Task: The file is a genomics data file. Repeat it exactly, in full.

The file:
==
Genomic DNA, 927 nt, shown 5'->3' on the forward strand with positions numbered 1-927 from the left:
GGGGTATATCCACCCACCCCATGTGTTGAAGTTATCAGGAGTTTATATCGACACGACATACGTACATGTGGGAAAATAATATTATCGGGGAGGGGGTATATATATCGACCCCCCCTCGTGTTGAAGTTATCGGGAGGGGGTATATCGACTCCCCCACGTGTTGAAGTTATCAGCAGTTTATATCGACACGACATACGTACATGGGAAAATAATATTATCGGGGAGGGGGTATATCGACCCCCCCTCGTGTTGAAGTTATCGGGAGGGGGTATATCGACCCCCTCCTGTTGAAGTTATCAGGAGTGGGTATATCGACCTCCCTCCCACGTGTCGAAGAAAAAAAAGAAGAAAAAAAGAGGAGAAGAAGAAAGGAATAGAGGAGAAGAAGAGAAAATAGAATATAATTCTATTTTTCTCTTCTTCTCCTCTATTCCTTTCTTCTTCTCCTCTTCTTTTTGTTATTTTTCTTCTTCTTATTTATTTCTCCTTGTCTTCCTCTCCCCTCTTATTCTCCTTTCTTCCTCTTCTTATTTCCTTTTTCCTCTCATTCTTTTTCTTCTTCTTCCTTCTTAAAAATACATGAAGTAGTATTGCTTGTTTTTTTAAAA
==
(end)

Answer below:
Genomic DNA, 927 nt, shown 5'->3' on the forward strand with positions numbered 1-927 from the left:
GGGGTATATCCACCCACCCCATGTGTTGAAGTTATCAGGAGTTTATATCGACACGACATACGTACATGTGGGAAAATAATATTATCGGGGAGGGGGTATATATATCGACCCCCCCTCGTGTTGAAGTTATCGGGAGGGGGTATATCGACTCCCCCACGTGTTGAAGTTATCAGCAGTTTATATCGACACGACATACGTACATGGGAAAATAATATTATCGGGGAGGGGGTATATCGACCCCCCCTCGTGTTGAAGTTATCGGGAGGGGGTATATCGACCCCCTCCTGTTGAAGTTATCAGGAGTGGGTATATCGACCTCCCTCCCACGTGTCGAAGAAAAAAAAGAAGAAAAAAAGAGGAGAAGAAGAAAGGAATAGAGGAGAAGAAGAGAAAATAGAATATAATTCTATTTTTCTCTTCTTCTCCTCTATTCCTTTCTTCTTCTCCTCTTCTTTTTGTTATTTTTCTTCTTCTTATTTATTTCTCCTTGTCTTCCTCTCCCCTCTTATTCTCCTTTCTTCCTCTTCTTATTTCCTTTTTCCTCTCATTCTTTTTCTTCTTCTTCCTTCTTAAAAATACATGAAGTAGTATTGCTTGTTTTTTTAAAA